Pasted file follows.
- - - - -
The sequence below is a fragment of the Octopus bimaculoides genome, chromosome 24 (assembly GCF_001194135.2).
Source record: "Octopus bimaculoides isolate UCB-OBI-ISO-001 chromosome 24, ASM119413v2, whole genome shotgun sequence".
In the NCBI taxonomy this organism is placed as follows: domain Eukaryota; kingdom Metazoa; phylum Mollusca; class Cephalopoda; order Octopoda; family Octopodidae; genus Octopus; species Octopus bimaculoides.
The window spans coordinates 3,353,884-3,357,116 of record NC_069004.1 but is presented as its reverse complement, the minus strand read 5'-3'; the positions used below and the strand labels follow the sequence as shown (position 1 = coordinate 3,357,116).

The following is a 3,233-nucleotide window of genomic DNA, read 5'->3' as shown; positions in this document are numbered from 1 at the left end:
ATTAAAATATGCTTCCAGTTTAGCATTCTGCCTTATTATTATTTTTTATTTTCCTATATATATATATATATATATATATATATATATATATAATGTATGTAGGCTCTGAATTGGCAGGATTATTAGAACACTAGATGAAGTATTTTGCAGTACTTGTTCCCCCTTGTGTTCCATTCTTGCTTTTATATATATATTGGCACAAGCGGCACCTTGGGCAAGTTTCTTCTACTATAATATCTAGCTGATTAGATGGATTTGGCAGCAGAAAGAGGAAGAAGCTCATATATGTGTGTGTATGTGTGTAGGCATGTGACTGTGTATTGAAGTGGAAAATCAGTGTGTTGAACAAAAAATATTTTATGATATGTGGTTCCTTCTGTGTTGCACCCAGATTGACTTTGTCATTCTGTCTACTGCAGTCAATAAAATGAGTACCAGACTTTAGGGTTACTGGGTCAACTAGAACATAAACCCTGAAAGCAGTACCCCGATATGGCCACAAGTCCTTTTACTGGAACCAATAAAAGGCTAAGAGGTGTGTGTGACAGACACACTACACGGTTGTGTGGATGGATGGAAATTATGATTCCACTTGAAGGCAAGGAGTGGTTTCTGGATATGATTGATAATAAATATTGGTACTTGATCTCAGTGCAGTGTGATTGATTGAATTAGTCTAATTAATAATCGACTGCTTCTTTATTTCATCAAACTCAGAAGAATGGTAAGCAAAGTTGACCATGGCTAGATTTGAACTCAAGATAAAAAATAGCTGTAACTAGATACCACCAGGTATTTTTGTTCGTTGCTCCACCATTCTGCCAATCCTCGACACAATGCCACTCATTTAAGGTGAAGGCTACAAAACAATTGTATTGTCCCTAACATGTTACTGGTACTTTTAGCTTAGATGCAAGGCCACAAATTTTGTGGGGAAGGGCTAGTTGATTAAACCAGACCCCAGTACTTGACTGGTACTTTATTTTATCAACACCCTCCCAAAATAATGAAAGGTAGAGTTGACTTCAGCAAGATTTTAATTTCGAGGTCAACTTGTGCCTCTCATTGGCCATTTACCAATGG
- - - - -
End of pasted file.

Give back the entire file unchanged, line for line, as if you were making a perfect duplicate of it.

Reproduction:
The sequence below is a fragment of the Octopus bimaculoides genome, chromosome 24 (assembly GCF_001194135.2).
Source record: "Octopus bimaculoides isolate UCB-OBI-ISO-001 chromosome 24, ASM119413v2, whole genome shotgun sequence".
In the NCBI taxonomy this organism is placed as follows: domain Eukaryota; kingdom Metazoa; phylum Mollusca; class Cephalopoda; order Octopoda; family Octopodidae; genus Octopus; species Octopus bimaculoides.
The window spans coordinates 3,353,884-3,357,116 of record NC_069004.1 but is presented as its reverse complement, the minus strand read 5'-3'; the positions used below and the strand labels follow the sequence as shown (position 1 = coordinate 3,357,116).

The following is a 3,233-nucleotide window of genomic DNA, read 5'->3' as shown; positions in this document are numbered from 1 at the left end:
ATTAAAATATGCTTCCAGTTTAGCATTCTGCCTTATTATTATTTTTTATTTTCCTATATATATATATATATATATATATATATATATATATAATGTATGTAGGCTCTGAATTGGCAGGATTATTAGAACACTAGATGAAGTATTTTGCAGTACTTGTTCCCCCTTGTGTTCCATTCTTGCTTTTATATATATATTGGCACAAGCGGCACCTTGGGCAAGTTTCTTCTACTATAATATCTAGCTGATTAGATGGATTTGGCAGCAGAAAGAGGAAGAAGCTCATATATGTGTGTGTATGTGTGTAGGCATGTGACTGTGTATTGAAGTGGAAAATCAGTGTGTTGAACAAAAAATATTTTATGATATGTGGTTCCTTCTGTGTTGCACCCAGATTGACTTTGTCATTCTGTCTACTGCAGTCAATAAAATGAGTACCAGACTTTAGGGTTACTGGGTCAACTAGAACATAAACCCTGAAAGCAGTACCCCGATATGGCCACAAGTCCTTTTACTGGAACCAATAAAAGGCTAAGAGGTGTGTGTGACAGACACACTACACGGTTGTGTGGATGGATGGAAATTATGATTCCACTTGAAGGCAAGGAGTGGTTTCTGGATATGATTGATAATAAATATTGGTACTTGATCTCAGTGCAGTGTGATTGATTGAATTAGTCTAATTAATAATCGACTGCTTCTTTATTTCATCAAACTCAGAAGAATGGTAAGCAAAGTTGACCATGGCTAGATTTGAACTCAAGATAAAAAATAGCTGTAACTAGATACCACCAGGTATTTTTGTTCGTTGCTCCACCATTCTGCCAATCCTCGACACAATGCCACTCATTTAAGGTGAAGGCTACAAAACAATTGTATTGTCCCTAACATGTTACTGGTACTTTTAGCTTAGATGCAAGGCCACAAATTTTGTGGGGAAGGGCTAGTTGATTAAACCAGACCCCAGTACTTGACTGGTACTTTATTTTATCAACACCCTCCCAAAATAATGAAAGGTAGAGTTGACTTCAGCAAGATTTTAATTTCGAGGTCAACTTGTGCCTCTCATTGGCCATTTACCAATGG